New Delhi: The attack on the World Trade Centre on September 11, 2001, changed the manner in which the world viewed terrorism. Days after 9/11, US soldiers pounded Afghanistan and Iraq; America's internal security setup changed within months.
On the other hand, India's battle against terror has been a mixed bag. Wednesday's blast near the Delhi High Court in which 13 people were killed and over 70 injured, added to the long list of terror strikes in India.
Home Minister P Chidambaram said India doesn't have a magic bullet. "The National Investigating Agency (NIA) has to build capacity, it has to recruit officers. And NIA is building capacity. So, it's not as though I, by pressing a switch, get 500 people to the NIA overnight."
And while US hunted down Osama in Pakistan, twice in the last decade, India nearly went to war with Pakistan after terror strikes on the Parliament in 2001 and the 26/11 strikes were linked to Pakistan.
"Are the non-state actors coming from heaven? Or they are coming from a different planet? Non-state actors are located in the territory of a particular country," Finance Minister Pranab Mukherjee recently said in Parliament.
Despite the bluster, India never quite managed to fire a shot; each time it found itself unprepared and lost momentum.
Instead, it fell back upon the US to deal with Pakistan and terror groups operating from there.
Internally, India made clear its decision to try and change the security structure. Organisations like the NIA came up, however, several key changes remain incomplete largely because of turf battle and infighting within the government.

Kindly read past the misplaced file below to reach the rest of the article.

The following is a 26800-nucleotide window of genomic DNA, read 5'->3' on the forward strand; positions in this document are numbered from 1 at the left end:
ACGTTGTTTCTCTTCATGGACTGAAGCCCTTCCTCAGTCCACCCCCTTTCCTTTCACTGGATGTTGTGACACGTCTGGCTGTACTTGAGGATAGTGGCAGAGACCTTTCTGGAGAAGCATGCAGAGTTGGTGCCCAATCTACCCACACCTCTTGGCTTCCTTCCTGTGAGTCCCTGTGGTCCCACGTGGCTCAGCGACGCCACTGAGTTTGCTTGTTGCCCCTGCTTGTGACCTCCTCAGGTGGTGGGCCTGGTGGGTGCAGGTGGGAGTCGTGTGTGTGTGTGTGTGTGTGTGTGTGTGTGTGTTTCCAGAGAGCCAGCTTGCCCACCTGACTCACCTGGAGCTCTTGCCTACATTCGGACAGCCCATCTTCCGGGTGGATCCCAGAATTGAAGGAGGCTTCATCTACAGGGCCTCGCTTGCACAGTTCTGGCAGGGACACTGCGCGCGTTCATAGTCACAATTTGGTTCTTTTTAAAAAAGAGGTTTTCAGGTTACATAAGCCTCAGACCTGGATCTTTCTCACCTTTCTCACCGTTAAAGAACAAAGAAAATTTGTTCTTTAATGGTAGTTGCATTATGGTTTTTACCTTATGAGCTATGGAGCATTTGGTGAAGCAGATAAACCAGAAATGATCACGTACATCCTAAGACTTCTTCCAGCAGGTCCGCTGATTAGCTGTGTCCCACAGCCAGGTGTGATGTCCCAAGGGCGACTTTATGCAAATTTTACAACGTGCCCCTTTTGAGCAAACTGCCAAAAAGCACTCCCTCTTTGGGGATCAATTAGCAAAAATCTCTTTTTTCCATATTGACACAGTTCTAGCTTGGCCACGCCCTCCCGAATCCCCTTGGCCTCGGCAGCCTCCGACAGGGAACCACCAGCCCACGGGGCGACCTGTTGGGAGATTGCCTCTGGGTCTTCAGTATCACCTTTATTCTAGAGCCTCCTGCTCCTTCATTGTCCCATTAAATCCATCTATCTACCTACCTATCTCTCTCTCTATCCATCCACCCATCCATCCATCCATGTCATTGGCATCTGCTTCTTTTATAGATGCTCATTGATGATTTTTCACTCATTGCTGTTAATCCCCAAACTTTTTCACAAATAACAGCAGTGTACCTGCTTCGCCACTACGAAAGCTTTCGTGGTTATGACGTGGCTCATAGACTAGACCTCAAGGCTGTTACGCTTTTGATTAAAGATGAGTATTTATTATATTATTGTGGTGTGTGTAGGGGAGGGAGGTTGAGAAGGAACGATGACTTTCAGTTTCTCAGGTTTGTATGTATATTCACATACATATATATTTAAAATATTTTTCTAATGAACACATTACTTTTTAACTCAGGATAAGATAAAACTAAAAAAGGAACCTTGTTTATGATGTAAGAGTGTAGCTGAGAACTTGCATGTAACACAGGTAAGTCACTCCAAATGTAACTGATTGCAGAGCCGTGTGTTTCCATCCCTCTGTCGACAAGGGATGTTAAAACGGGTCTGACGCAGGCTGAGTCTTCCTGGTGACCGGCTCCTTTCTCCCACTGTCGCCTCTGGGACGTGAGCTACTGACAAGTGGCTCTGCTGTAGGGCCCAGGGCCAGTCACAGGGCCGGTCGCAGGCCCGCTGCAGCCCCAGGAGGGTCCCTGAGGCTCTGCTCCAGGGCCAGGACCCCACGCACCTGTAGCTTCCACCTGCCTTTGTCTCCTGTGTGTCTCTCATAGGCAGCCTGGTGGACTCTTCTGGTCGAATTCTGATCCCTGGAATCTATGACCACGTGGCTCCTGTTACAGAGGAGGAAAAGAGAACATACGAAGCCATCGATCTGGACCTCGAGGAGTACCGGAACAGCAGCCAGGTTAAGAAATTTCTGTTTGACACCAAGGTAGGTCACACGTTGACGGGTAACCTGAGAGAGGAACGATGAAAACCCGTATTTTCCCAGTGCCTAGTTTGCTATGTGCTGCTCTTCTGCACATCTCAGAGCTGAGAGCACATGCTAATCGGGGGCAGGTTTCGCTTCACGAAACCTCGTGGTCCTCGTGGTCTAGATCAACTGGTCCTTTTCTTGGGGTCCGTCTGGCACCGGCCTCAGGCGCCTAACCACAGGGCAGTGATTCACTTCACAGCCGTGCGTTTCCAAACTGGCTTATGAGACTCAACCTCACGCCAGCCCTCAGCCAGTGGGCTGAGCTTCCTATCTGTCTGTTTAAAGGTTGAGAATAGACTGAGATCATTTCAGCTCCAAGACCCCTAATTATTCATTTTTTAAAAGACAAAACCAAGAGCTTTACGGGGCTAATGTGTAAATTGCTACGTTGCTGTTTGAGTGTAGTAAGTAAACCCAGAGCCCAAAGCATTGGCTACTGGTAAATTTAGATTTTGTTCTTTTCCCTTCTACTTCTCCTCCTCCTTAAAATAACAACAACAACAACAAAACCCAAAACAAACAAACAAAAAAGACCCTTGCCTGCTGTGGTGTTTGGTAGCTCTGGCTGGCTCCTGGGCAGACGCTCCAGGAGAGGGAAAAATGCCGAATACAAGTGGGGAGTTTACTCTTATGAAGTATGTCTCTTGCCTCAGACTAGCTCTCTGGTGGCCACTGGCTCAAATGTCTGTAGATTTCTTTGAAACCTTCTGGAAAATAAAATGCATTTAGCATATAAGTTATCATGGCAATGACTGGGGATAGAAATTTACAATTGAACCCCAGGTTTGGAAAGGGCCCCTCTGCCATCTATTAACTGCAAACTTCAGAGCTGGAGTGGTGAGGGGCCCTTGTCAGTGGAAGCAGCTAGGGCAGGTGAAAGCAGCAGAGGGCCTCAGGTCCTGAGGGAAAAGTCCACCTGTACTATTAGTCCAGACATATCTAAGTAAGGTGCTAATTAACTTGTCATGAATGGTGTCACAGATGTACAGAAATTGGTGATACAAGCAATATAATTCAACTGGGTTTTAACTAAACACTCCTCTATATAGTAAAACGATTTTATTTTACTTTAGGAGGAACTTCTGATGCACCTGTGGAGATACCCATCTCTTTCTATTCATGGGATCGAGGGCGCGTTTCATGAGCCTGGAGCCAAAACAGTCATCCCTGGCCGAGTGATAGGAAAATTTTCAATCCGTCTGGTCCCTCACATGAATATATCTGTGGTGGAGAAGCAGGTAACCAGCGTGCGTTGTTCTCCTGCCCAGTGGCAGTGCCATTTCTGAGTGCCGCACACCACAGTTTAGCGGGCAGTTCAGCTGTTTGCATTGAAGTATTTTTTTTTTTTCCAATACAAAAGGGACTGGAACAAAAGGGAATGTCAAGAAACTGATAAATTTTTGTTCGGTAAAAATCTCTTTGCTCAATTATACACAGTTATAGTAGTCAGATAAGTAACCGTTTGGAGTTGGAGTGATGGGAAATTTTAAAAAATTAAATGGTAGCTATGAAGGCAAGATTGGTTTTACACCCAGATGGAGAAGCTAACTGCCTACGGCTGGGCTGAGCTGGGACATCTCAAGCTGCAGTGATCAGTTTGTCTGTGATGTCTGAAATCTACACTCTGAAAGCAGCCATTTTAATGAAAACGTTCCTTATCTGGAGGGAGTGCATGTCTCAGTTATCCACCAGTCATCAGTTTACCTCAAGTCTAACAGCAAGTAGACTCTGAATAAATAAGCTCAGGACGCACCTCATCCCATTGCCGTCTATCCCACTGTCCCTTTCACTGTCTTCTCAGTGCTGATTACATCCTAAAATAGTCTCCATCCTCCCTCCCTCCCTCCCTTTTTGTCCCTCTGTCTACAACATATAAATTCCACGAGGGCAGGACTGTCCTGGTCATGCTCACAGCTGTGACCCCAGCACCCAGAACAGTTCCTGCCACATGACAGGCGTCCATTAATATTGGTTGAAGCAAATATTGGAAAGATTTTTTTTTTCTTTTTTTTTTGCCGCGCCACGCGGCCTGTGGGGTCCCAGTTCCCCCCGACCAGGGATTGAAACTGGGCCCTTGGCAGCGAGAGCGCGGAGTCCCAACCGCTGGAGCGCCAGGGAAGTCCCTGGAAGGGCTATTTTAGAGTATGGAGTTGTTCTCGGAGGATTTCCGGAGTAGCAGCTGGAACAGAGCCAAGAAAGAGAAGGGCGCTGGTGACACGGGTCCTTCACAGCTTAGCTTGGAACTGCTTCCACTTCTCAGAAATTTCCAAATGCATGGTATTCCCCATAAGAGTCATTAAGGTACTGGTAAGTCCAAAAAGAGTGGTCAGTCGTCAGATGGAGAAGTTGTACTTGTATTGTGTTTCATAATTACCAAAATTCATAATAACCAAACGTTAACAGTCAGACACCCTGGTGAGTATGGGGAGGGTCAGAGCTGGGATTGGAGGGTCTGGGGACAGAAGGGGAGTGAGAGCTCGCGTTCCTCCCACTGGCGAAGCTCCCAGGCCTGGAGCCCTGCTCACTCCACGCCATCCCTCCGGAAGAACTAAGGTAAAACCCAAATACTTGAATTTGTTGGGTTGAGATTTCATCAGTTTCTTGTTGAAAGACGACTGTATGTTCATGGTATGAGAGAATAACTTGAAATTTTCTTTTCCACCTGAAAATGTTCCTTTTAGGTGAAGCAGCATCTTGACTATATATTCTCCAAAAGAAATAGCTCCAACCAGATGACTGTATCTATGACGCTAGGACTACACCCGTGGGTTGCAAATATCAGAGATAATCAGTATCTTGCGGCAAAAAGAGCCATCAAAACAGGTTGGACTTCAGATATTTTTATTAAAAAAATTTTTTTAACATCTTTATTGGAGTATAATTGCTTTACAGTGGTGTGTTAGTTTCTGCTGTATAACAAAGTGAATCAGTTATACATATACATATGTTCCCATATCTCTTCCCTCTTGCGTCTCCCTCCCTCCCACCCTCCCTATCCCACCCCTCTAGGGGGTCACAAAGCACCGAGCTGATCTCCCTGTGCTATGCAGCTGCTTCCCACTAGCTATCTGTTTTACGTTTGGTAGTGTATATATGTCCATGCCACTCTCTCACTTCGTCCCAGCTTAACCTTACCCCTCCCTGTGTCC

- The proposed National Intelligence Grid aimed to link up crucial databases to track down terrorist remains a work in progress
- The National Technical Research Organisation tasked to gather electronic intelligence is defunct and a parking house of retired bureaucrats
- And most crucially, the state police organisations continue to have huge vacancies and are unable to gather intelligence or work on broad intelligence inputs
There have been some hits and many misses as far as internal security is concerned, but just how has India's cooperation with US on terror issues been? The FBI, for instance, provided crucial inputs to unravel Pakistan's involvement in 26/11; the US also helped India to unearth the Headley-Rana conspiracy behind 26/11.
But as the trial progressed, there was growing feeling within the security establishment that US wasn't forthcoming enough, despite the fact that US had intelligence and warned India in 2008 that its Kabul embassy would be attacked. And then came sudden windfall as the US-Pak relations plummeted after Osama was killed in Abbottabad deep inside Pakistan.
Ghulam Nabi Fai, a man India wanted neutralised for many years, was arrested for working with the ISI against India and recently the FBI arrested Jubair Ahemed saying he was helping the Lashkar-e-Taiba.
In all, Indo-US co-operation on counter-terrorism has several high points. But perhaps what is most crucial for India is to realise that US will not do India's dirty job beyond a point and it will have to deal with terror on its own.